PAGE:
Prateeksha (Trisha) Nagar is the Web Content Manager at AAPS.
“All diseases begin in the gut.” Hippocrates, the father of modern medicine, cautioned us with this statement more than two thousand years ago. Current and ongoing medical research is now revealing how true that statement really may be. While bacteria have a notorious reputation of causing disease, a growing body of scientific evidence indicates that many illnesses can be treated and even prevented with foods containing certain strains of healthy bacteria called probiotics (from pro biota or “for life”).
It is estimated that a healthy human bowel is home to 100 trillion microorganisms that represent several hundred species. The microbiome in the human intestinal tract influences the overall health of an individual. Gut microflora control the number of pathogens or harmful microorganisms, help in digesting food and absorbing nutrients, and influence immune function. A new study published in the Journal of Genome Biology shows that the composition of gut bacteria and in turn, the development of immune systems in infants is determined by whether they are fed breast milk or formula. Babies that are fed only breast milk as opposed to only formula have more diversity in their gut bacteria and stronger immune systems. Studies have also found that probiotics are known to inhibit allergies and prevent vaginal infections. The most common strains of probiotic bacteria are: lactobacillus, bifidobacterium, and saccharomyces boulardii.
A recent troubling matter in public heath is that most of our illnesses are treated with an abundance of antibiotics. Apart from poor dietary habits that are insufficient in probiotics, antibiotics are known to wipe out the microflora in the gut microbiome. In his article published in Nature in 2011, Dr. Martin Blaser of New York University’s Langone Medical Center highlights the potentially dangerous long-term consequences on the intestinal microbiome that arise from the rampant use of antibiotics.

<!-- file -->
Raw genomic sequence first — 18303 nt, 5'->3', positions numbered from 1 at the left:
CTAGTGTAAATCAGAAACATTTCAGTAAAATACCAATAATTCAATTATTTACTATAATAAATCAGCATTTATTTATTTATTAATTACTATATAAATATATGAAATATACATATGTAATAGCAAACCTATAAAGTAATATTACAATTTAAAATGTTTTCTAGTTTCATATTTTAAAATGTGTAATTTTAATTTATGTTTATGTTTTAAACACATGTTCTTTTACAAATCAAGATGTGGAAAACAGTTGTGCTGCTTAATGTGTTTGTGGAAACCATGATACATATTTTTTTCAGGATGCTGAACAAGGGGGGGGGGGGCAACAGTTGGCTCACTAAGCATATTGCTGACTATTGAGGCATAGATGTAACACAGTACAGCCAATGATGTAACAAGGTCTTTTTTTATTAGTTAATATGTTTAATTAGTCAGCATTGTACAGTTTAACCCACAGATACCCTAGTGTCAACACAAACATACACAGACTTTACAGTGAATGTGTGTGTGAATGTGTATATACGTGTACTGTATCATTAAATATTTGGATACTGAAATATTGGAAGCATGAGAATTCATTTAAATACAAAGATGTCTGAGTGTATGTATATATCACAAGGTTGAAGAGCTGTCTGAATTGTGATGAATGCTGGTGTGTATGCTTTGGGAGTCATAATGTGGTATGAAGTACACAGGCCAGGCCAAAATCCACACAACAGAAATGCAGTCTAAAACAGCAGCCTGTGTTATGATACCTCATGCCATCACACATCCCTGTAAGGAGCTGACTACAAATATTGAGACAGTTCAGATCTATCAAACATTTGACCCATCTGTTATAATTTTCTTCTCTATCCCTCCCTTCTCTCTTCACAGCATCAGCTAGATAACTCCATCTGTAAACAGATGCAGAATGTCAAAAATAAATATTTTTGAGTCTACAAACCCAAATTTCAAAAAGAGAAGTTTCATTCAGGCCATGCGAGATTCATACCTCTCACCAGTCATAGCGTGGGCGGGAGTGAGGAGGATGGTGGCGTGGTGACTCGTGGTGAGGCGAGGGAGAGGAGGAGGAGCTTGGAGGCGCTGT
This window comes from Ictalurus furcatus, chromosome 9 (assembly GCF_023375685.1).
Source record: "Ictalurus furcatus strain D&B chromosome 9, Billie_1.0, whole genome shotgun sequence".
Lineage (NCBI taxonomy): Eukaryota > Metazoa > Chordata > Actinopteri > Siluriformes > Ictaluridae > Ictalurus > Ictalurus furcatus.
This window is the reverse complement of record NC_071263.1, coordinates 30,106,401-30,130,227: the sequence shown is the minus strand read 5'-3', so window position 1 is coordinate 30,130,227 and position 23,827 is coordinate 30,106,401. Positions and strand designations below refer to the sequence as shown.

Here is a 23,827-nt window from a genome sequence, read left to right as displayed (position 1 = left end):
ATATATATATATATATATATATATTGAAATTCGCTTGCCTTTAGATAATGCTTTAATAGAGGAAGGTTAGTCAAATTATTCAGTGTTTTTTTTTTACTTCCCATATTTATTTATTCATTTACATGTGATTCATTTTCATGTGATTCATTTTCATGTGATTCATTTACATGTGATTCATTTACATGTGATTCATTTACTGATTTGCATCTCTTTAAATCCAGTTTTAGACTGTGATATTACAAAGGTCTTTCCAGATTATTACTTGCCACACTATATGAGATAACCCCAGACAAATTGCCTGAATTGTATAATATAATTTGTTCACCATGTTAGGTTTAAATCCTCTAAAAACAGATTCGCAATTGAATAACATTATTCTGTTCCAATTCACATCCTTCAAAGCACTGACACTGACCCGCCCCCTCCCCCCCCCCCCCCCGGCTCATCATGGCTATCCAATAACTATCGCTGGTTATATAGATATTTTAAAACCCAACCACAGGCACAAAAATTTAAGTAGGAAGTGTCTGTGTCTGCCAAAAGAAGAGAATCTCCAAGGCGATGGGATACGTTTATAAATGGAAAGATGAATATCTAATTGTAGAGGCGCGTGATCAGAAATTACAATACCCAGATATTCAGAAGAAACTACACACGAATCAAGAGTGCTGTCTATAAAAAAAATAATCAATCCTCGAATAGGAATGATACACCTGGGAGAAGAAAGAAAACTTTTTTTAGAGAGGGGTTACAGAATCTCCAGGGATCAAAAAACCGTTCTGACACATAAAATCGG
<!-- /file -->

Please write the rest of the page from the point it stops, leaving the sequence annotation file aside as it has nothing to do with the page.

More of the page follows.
Antibiotics upset the delicate balance of the intestinal terrain and cause large colonies of yeasts and other pathogens to grow unchecked. Yeast overgrowth triggers a person to binge on foods rich in carbohydrates and gain weight, and in some cases, causes permeable intestinal walls, otherwise known as “leaky gut syndrome.” An overgrowth of the pathogen Clostridium difficile, or C. diff, in the gut is known to cause a life-threatening disease called Antibiotic-associated diarrhea. C. diff infection can be treated using the fecal microbiota transplantation (FMT) procedure, which involves transplanting fecal bacteria from a healthy individual into a recipient to restore healthy gut microbiota. FMT is delivered by enema but new study findings presented at IDWeek 2013 suggested that delivery of fecal bacteria in an oral pill form is an effective and viable option in treating recurrent C. diff infections.
In many parts of the world, such as Northern Europe, Asia, and the Middle East, probiotics are traditionally consumed in fermented foods such as sauerkraut, pickles, cheese, miso, kimchi, tempeh, yoghurt, kefir, and Kombucha tea. In the United States, enthusiasm for many of these foods and an interest in taking probiotics in supplementary form is on the rise. The FDA does not currently regulate probiotics since they fall into the category of food and supplements. When choosing a probiotic supplement, make sure that the product mentions the name of the precise probiotic it contains along with the number of live organisms a single dose provides.
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What could be the safety issues associated with strain-specific probiotics in preventing chronic disease?